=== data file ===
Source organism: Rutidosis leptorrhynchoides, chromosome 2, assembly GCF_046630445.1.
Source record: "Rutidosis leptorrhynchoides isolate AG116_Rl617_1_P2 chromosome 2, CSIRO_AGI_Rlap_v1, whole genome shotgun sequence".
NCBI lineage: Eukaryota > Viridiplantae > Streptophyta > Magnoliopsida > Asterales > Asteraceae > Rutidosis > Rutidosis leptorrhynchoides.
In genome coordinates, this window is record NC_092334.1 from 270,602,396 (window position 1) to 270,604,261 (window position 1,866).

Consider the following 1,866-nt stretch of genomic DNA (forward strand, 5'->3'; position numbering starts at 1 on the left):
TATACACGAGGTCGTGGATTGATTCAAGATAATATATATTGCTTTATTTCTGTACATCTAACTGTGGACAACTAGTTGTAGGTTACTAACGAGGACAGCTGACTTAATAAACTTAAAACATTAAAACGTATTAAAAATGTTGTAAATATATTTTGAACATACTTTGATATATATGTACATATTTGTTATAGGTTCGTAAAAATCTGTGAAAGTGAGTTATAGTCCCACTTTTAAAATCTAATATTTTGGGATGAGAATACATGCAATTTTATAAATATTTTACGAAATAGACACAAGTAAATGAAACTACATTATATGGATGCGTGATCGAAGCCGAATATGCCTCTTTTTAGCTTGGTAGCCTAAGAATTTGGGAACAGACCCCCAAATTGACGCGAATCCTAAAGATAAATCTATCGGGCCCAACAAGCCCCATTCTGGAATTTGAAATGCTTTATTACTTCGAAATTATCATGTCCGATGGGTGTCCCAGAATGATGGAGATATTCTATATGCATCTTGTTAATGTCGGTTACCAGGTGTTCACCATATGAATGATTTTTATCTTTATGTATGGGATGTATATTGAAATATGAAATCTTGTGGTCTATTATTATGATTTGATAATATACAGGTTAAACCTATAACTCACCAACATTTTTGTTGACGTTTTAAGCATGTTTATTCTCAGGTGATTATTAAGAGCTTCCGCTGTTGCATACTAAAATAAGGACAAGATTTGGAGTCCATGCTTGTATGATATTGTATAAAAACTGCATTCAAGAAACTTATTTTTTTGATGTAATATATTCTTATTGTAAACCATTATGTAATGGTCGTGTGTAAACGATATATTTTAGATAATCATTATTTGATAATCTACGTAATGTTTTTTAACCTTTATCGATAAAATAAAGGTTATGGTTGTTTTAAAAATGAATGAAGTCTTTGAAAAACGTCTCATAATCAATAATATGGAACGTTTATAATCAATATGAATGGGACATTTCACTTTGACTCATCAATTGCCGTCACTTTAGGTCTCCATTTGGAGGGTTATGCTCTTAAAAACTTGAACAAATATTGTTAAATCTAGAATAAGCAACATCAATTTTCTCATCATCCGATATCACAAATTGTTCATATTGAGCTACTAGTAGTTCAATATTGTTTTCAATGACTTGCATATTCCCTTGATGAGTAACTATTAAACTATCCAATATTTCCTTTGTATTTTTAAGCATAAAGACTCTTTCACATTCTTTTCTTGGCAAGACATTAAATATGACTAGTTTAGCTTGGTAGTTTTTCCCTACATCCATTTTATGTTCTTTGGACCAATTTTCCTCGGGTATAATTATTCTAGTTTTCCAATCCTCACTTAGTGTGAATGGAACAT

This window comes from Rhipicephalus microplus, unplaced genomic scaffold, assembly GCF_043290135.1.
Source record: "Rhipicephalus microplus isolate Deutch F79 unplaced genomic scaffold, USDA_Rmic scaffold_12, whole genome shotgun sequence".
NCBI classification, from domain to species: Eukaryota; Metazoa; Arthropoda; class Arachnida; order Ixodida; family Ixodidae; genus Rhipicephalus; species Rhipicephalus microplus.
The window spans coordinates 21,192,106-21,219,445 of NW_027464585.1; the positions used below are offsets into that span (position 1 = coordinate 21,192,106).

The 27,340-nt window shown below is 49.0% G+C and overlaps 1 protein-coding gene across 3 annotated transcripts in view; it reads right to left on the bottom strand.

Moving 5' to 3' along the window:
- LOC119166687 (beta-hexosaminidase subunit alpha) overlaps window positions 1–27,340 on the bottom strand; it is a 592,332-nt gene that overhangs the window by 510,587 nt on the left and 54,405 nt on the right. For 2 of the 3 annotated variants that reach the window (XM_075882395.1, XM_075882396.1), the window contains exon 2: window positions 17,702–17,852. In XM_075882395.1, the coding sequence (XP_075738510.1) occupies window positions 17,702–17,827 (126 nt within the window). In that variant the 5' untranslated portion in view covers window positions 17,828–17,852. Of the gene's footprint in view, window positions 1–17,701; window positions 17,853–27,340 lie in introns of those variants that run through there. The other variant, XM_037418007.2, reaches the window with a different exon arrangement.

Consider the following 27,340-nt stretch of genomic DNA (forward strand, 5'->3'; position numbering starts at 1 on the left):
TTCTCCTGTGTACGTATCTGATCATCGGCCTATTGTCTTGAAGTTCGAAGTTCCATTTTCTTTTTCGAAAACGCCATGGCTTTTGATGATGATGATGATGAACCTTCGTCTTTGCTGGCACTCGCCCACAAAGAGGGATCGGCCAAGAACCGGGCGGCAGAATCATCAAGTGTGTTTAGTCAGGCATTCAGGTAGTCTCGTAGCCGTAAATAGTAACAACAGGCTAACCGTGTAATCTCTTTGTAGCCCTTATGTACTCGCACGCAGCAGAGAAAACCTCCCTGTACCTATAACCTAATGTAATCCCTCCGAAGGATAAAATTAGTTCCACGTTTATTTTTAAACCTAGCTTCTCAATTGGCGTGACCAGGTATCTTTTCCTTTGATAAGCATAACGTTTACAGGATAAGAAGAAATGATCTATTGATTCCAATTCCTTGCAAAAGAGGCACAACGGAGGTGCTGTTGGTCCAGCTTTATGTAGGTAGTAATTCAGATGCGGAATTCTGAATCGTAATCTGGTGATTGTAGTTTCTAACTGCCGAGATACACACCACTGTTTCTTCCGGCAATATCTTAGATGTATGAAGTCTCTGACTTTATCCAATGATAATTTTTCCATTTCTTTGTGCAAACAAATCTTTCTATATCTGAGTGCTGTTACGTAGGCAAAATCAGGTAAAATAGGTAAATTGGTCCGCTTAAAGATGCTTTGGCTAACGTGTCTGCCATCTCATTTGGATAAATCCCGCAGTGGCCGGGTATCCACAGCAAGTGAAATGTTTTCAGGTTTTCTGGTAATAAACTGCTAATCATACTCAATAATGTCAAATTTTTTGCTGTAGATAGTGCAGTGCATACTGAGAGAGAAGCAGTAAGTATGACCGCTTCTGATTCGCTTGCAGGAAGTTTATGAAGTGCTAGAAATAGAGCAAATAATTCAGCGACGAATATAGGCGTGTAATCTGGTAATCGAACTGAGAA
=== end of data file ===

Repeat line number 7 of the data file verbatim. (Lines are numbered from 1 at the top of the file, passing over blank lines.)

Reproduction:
This window comes from Rhipicephalus microplus, unplaced genomic scaffold, assembly GCF_043290135.1.